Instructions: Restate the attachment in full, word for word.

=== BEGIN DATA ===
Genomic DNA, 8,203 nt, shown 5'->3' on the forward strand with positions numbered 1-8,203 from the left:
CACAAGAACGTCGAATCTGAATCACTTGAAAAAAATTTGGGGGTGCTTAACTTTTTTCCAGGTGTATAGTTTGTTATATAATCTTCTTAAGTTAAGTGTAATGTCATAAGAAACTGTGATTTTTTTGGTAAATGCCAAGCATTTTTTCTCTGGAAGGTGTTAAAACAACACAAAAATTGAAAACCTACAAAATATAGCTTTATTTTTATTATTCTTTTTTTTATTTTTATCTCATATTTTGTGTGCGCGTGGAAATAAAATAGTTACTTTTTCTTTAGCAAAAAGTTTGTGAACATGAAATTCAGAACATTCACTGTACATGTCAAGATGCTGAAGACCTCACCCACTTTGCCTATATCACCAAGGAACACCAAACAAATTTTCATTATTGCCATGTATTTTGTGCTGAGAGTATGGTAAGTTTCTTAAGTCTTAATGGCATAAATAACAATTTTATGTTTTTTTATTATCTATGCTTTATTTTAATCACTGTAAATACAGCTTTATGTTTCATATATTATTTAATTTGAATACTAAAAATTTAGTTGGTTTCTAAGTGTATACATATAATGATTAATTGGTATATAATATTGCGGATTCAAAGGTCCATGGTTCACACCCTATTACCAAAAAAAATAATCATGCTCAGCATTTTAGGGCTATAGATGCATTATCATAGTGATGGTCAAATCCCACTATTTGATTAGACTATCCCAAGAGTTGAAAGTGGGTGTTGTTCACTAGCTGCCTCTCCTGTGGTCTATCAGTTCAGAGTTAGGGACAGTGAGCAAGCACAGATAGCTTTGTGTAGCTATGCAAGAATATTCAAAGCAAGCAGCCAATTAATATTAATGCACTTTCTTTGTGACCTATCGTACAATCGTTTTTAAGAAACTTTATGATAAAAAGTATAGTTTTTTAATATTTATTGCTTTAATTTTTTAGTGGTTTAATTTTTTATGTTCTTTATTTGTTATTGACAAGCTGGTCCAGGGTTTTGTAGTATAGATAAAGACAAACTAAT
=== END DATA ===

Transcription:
Genomic DNA, 8,203 nt, shown 5'->3' on the forward strand with positions numbered 1-8,203 from the left:
CACAAGAACGTCGAATCTGAATCACTTGAAAAAAATTTGGGGGTGCTTAACTTTTTTCCAGGTGTATAGTTTGTTATATAATCTTCTTAAGTTAAGTGTAATGTCATAAGAAACTGTGATTTTTTTGGTAAATGCCAAGCATTTTTTCTCTGGAAGGTGTTAAAACAACACAAAAATTGAAAACCTACAAAATATAGCTTTATTTTTATTATTCTTTTTTTTATTTTTATCTCATATTTTGTGTGCGCGTGGAAATAAAATAGTTACTTTTTCTTTAGCAAAAAGTTTGTGAACATGAAATTCAGAACATTCACTGTACATGTCAAGATGCTGAAGACCTCACCCACTTTGCCTATATCACCAAGGAACACCAAACAAATTTTCATTATTGCCATGTATTTTGTGCTGAGAGTATGGTAAGTTTCTTAAGTCTTAATGGCATAAATAACAATTTTATGTTTTTTTATTATCTATGCTTTATTTTAATCACTGTAAATACAGCTTTATGTTTCATATATTATTTAATTTGAATACTAAAAATTTAGTTGGTTTCTAAGTGTATACATATAATGATTAATTGGTATATAATATTGCGGATTCAAAGGTCCATGGTTCACACCCTATTACCAAAAAAAATAATCATGCTCAGCATTTTAGGGCTATAGATGCATTATCATAGTGATGGTCAAATCCCACTATTTGATTAGACTATCCCAAGAGTTGAAAGTGGGTGTTGTTCACTAGCTGCCTCTCCTGTGGTCTATCAGTTCAGAGTTAGGGACAGTGAGCAAGCACAGATAGCTTTGTGTAGCTATGCAAGAATATTCAAAGCAAGCAGCCAATTAATATTAATGCACTTTCTTTGTGACCTATCGTACAATCGTTTTTAAGAAACTTTATGATAAAAAGTATAGTTTTTTAATATTTATTGCTTTAATTTTTTAGTGGTTTAATTTTTTATGTTCTTTATTTGTTATTGACAAGCTGGTCCAGGGTTTTGTAGTATAGATAAAGACAAACTAAT